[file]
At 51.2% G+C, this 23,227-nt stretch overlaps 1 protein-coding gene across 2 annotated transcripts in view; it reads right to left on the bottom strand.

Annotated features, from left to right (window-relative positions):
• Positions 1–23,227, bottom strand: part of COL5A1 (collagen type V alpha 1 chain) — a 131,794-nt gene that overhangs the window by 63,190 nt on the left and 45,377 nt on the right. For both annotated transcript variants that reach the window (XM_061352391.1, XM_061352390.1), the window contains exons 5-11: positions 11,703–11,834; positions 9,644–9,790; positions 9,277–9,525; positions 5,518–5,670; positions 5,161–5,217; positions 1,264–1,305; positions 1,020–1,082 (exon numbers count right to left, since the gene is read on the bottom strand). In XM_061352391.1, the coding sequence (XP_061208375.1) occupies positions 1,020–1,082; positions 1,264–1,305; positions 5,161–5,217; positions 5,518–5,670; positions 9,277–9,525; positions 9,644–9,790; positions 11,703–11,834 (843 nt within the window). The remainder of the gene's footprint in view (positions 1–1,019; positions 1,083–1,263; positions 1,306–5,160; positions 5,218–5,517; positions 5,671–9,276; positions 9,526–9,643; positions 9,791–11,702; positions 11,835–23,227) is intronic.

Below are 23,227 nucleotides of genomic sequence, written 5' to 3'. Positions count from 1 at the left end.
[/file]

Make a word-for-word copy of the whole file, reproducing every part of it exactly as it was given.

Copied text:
At 51.2% G+C, this 23,227-nt stretch overlaps 1 protein-coding gene across 2 annotated transcripts in view; it reads right to left on the bottom strand.

Annotated features, from left to right (window-relative positions):
• Positions 1–23,227, bottom strand: part of COL5A1 (collagen type V alpha 1 chain) — a 131,794-nt gene that overhangs the window by 63,190 nt on the left and 45,377 nt on the right. For both annotated transcript variants that reach the window (XM_061352391.1, XM_061352390.1), the window contains exons 5-11: positions 11,703–11,834; positions 9,644–9,790; positions 9,277–9,525; positions 5,518–5,670; positions 5,161–5,217; positions 1,264–1,305; positions 1,020–1,082 (exon numbers count right to left, since the gene is read on the bottom strand). In XM_061352391.1, the coding sequence (XP_061208375.1) occupies positions 1,020–1,082; positions 1,264–1,305; positions 5,161–5,217; positions 5,518–5,670; positions 9,277–9,525; positions 9,644–9,790; positions 11,703–11,834 (843 nt within the window). The remainder of the gene's footprint in view (positions 1–1,019; positions 1,083–1,263; positions 1,306–5,160; positions 5,218–5,517; positions 5,671–9,276; positions 9,526–9,643; positions 9,791–11,702; positions 11,835–23,227) is intronic.

Below are 23,227 nucleotides of genomic sequence, written 5' to 3'. Positions count from 1 at the left end.